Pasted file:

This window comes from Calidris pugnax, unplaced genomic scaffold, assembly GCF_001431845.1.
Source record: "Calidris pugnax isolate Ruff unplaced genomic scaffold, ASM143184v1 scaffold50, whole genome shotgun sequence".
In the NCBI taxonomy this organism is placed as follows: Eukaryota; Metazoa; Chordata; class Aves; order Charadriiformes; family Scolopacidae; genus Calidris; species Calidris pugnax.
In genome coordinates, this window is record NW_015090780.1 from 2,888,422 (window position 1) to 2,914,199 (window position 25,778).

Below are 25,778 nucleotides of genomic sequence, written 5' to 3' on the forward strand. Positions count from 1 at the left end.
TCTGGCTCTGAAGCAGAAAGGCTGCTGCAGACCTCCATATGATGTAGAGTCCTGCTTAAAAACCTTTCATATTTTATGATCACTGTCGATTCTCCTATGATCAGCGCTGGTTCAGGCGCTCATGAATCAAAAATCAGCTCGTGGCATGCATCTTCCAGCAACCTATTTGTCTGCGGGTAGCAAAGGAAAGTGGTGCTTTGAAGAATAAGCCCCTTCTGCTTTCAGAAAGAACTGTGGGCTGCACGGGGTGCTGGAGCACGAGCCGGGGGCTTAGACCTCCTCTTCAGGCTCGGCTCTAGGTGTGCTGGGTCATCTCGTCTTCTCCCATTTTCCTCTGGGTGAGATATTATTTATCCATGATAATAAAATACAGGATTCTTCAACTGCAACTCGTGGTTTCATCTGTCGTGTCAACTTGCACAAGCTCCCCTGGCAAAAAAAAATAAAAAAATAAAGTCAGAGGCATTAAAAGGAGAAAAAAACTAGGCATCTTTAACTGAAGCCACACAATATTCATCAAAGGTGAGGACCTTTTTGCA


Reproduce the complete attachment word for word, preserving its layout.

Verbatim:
This window comes from Calidris pugnax, unplaced genomic scaffold, assembly GCF_001431845.1.
Source record: "Calidris pugnax isolate Ruff unplaced genomic scaffold, ASM143184v1 scaffold50, whole genome shotgun sequence".
In the NCBI taxonomy this organism is placed as follows: Eukaryota; Metazoa; Chordata; class Aves; order Charadriiformes; family Scolopacidae; genus Calidris; species Calidris pugnax.
In genome coordinates, this window is record NW_015090780.1 from 2,888,422 (window position 1) to 2,914,199 (window position 25,778).

Below are 25,778 nucleotides of genomic sequence, written 5' to 3' on the forward strand. Positions count from 1 at the left end.
TCTGGCTCTGAAGCAGAAAGGCTGCTGCAGACCTCCATATGATGTAGAGTCCTGCTTAAAAACCTTTCATATTTTATGATCACTGTCGATTCTCCTATGATCAGCGCTGGTTCAGGCGCTCATGAATCAAAAATCAGCTCGTGGCATGCATCTTCCAGCAACCTATTTGTCTGCGGGTAGCAAAGGAAAGTGGTGCTTTGAAGAATAAGCCCCTTCTGCTTTCAGAAAGAACTGTGGGCTGCACGGGGTGCTGGAGCACGAGCCGGGGGCTTAGACCTCCTCTTCAGGCTCGGCTCTAGGTGTGCTGGGTCATCTCGTCTTCTCCCATTTTCCTCTGGGTGAGATATTATTTATCCATGATAATAAAATACAGGATTCTTCAACTGCAACTCGTGGTTTCATCTGTCGTGTCAACTTGCACAAGCTCCCCTGGCAAAAAAAAATAAAAAAATAAAGTCAGAGGCATTAAAAGGAGAAAAAAACTAGGCATCTTTAACTGAAGCCACACAATATTCATCAAAGGTGAGGACCTTTTTGCA